Intracellular and extracellular C. pneumoniae immunoreactivity was observed in the entorhinal cortex, the hippocampal formation, and the frontal cortex, regions of the brain that typically demonstrate AD pathology. Clear discrimination between chlamydia immunoreactivity and age-related lipofuscin accumulation within neurons was demonstrated. Serial sections of brain tissue displayed both amyloid pathology and the presence of C. pneumoniae immunoreactivity. Thioflavin S staining for fibrillar amyloid and specific antibody labeling for C. pneumoniae revealed deposition of both when performed on the same section. As some C. pneumoniae labeling was extracellular, a more atypical pattern, pre-absorption studies with Amyloid β 1-40 and 1-42 were performed. These studies revealed that C. pneumoniae antibodies were not cross-reacting with Aβ. Collectively, these data demonstrate that evidence of C. pneumoniae infection is present in brain tissues in areas of amyloid pathology, thereby suggesting that an interrelationship exists between these entities in the pathogenesis of sporadic late-onset AD.
Immunolabeling for Chlamydia may be overlooked in brain tissues, as it is different from what is observed in cellular infections in vitro. In all AD samples analyzed in this study, both typical intracellular perinuclear chlamydia immunoreactivity and atypical extracellular labeling were observed. Intracellular labeling demonstrated punctate elementary bodies and membrane bound inclusions similar to that of in vitro studies (see Figure ). This specific labeling was differentiated from lipofuscin by using red chromogens, either alkaline phosphatase (AP)red or AP magenta, as the substrate to denote C. pneumoniae immunoreactivity. Horseradish peroxidase labeling with 3, 3′-Diaminobenzidine (DAB), a brown chromogen, was not used as this labeling may be confused with the golden brown lipofuscin found in neurons of aged brains.
Two distinct extracellular patterns of chlamydia immunoreactivity were observed: one, a punctate pattern signifying the elementary body form of the bacteria, which can be extruded from infected cells into the surrounding milieu [31
], and two, an amorphous foci pattern most likely indicating secreted chlamydial factors such as lipopolysaccharide [30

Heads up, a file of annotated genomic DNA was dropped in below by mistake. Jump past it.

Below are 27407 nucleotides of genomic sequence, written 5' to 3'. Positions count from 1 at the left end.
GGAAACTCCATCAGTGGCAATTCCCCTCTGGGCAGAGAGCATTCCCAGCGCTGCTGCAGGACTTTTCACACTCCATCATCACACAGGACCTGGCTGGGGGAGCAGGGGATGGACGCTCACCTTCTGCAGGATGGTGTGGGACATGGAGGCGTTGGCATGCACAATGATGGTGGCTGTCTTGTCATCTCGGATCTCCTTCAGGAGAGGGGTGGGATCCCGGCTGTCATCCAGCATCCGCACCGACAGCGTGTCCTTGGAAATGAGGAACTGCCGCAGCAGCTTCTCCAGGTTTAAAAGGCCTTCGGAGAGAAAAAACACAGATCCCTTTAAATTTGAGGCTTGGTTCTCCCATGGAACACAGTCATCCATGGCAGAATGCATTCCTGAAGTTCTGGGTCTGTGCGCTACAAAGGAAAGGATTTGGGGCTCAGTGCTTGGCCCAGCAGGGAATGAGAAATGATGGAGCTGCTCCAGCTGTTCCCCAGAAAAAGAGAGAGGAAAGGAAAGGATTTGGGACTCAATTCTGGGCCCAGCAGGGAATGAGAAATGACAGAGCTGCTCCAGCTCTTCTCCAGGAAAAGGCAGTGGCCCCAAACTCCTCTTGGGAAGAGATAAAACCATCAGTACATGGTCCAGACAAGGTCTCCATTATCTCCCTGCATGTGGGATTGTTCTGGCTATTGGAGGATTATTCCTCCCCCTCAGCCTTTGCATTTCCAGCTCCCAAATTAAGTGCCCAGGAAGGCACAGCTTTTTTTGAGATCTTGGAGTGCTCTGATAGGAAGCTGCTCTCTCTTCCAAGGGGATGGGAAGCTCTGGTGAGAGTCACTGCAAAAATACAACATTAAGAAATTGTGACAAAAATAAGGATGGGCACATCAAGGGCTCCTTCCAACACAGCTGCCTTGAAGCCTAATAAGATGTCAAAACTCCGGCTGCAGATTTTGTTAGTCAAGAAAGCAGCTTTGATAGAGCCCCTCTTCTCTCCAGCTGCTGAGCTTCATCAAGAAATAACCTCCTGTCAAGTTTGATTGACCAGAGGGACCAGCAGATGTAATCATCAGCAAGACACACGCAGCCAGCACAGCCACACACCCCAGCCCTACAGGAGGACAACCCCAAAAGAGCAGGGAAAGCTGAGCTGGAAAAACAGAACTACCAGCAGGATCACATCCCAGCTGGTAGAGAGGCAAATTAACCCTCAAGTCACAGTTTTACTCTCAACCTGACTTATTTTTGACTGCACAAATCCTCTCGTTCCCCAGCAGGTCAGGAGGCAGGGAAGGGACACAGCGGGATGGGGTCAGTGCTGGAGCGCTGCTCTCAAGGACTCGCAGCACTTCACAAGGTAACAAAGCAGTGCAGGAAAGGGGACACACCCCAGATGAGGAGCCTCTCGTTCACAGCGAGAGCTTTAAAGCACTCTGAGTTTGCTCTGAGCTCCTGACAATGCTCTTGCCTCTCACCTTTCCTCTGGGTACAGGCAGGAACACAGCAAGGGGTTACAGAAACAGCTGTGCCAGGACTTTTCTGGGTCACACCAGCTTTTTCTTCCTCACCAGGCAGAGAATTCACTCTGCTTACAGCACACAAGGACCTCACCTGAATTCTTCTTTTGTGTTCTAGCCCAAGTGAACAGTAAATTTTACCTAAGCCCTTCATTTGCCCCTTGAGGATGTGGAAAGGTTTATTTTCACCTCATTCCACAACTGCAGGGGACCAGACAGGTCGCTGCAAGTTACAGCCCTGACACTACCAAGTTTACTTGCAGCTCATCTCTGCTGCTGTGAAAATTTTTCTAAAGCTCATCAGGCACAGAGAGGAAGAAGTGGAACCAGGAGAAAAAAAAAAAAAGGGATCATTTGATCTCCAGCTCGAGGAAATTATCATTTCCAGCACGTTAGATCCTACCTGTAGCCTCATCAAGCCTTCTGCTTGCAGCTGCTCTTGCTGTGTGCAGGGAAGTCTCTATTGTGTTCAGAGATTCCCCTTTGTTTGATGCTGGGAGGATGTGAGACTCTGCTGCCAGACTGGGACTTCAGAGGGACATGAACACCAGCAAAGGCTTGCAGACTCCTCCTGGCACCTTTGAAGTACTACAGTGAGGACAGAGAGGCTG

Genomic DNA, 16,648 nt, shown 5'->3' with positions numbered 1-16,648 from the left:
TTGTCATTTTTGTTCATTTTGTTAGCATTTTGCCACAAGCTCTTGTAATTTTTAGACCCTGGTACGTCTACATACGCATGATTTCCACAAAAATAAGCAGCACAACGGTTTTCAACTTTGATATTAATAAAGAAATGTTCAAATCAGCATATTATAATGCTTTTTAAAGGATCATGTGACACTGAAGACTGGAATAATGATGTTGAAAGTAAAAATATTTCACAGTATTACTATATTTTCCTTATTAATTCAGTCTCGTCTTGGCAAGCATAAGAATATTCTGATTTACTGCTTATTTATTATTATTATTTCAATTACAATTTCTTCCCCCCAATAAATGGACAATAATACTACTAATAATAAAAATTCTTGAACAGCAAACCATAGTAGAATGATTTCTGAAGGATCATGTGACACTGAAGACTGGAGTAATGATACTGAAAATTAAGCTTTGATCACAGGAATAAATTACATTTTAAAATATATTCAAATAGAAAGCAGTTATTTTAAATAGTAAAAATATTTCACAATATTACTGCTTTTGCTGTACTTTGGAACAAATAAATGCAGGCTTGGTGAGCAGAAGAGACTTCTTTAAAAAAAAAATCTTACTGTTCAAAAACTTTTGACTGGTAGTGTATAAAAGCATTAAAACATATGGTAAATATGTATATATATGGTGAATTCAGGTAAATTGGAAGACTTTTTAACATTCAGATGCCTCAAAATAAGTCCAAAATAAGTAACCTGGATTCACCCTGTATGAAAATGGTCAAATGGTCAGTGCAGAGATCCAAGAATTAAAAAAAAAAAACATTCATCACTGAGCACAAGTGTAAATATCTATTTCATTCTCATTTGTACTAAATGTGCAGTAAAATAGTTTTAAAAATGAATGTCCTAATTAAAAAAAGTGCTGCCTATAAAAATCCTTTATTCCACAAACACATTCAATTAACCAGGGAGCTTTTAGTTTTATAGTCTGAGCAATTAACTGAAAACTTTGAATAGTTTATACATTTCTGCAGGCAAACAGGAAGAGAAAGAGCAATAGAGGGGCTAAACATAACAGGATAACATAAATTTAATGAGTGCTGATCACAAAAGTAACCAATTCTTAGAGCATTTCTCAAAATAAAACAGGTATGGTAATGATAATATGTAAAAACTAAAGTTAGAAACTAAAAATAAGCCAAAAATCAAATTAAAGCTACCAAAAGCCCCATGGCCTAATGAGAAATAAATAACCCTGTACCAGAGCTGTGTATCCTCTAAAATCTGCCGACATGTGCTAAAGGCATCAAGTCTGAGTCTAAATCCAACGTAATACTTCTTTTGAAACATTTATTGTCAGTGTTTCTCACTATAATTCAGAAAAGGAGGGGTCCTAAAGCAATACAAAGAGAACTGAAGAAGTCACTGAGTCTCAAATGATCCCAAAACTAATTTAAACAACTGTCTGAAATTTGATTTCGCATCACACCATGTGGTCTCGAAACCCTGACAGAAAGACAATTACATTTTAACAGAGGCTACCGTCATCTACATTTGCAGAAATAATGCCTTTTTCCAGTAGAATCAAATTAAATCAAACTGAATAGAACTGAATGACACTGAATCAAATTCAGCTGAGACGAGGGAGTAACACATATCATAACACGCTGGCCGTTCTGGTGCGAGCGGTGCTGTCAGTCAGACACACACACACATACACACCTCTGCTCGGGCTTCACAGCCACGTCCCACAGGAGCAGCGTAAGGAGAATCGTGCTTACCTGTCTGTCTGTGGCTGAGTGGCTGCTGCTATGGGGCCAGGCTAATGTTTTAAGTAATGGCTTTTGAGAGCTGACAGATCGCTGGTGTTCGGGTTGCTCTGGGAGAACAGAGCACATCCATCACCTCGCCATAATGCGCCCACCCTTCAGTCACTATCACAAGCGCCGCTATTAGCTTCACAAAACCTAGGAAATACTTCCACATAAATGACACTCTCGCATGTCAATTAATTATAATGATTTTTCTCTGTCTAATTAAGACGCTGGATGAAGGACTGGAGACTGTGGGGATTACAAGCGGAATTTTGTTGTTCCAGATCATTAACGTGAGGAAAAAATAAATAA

]. These patterns in the cerebrum will require further study although similar profiles of Chlamydia labeling in situ
have been demonstrated in a different organ [32
]. Furthermore, our data demonstrated that C. pneumoniae
extracellular immunoreactivity was not reflective of cross-reactivity with extracellular Amyloid β 1-40 or 1-42. However, C. pneumoniae
extracellular organism and related antigens may interact with extracellular proteins and lipids in the brain. Although not always in direct overlap with amyloid plaque deposits, chlamydial antigens may interact with soluble oligomeric forms of amyloid, such as ADDLs, that are less likely to be found in mature plaques due to their soluble nature [7
]. These intriguing findings and their implications require further understanding of the possible relationship between amyloid and chlamydia in the same cortical regions of the brain. This relationship will vary with each individual AD patient. Each AD patient has different levels of pathology and may have corresponding variability in extent and distribution of C. pneumoniae
infection in the cerebrum. Following further studies into this variability, the relationship between pathology and infection can be more thoroughly evaluated.
Although C. pneumoniae
is principally a respiratory pathogen, infection of the brain has been shown following intranasal and lung infection [33
]. In this regard, monocytes infected with C. pneumoniae
in the lungs may spread the infection via the peripheral circulation to the brain through the blood brain barrier or circumventricular organs [22